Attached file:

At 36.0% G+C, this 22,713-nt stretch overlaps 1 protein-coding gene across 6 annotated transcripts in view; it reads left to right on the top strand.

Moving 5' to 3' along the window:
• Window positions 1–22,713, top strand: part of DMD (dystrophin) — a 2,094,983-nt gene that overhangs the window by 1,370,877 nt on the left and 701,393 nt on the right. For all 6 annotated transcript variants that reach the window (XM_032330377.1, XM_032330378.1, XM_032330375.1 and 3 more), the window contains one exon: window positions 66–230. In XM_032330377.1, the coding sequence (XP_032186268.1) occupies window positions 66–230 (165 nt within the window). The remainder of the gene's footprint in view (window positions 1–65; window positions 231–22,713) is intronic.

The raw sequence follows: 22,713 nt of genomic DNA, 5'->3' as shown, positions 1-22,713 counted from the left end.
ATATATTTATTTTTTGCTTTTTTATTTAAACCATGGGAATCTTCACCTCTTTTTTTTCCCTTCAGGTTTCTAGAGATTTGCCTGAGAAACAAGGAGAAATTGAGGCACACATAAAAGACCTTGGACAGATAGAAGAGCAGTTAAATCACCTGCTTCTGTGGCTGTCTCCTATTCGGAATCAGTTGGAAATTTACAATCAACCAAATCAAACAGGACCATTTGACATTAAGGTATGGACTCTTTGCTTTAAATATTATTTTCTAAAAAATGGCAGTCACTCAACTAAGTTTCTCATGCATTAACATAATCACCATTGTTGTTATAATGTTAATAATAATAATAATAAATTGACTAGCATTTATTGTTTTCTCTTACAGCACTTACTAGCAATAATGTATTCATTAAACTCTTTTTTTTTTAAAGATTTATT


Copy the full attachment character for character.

At 36.0% G+C, this 22,713-nt stretch overlaps 1 protein-coding gene across 6 annotated transcripts in view; it reads left to right on the top strand.

Moving 5' to 3' along the window:
• Window positions 1–22,713, top strand: part of DMD (dystrophin) — a 2,094,983-nt gene that overhangs the window by 1,370,877 nt on the left and 701,393 nt on the right. For all 6 annotated transcript variants that reach the window (XM_032330377.1, XM_032330378.1, XM_032330375.1 and 3 more), the window contains one exon: window positions 66–230. In XM_032330377.1, the coding sequence (XP_032186268.1) occupies window positions 66–230 (165 nt within the window). The remainder of the gene's footprint in view (window positions 1–65; window positions 231–22,713) is intronic.

The raw sequence follows: 22,713 nt of genomic DNA, 5'->3' as shown, positions 1-22,713 counted from the left end.
ATATATTTATTTTTTGCTTTTTTATTTAAACCATGGGAATCTTCACCTCTTTTTTTTCCCTTCAGGTTTCTAGAGATTTGCCTGAGAAACAAGGAGAAATTGAGGCACACATAAAAGACCTTGGACAGATAGAAGAGCAGTTAAATCACCTGCTTCTGTGGCTGTCTCCTATTCGGAATCAGTTGGAAATTTACAATCAACCAAATCAAACAGGACCATTTGACATTAAGGTATGGACTCTTTGCTTTAAATATTATTTTCTAAAAAATGGCAGTCACTCAACTAAGTTTCTCATGCATTAACATAATCACCATTGTTGTTATAATGTTAATAATAATAATAATAAATTGACTAGCATTTATTGTTTTCTCTTACAGCACTTACTAGCAATAATGTATTCATTAAACTCTTTTTTTTTTAAAGATTTATT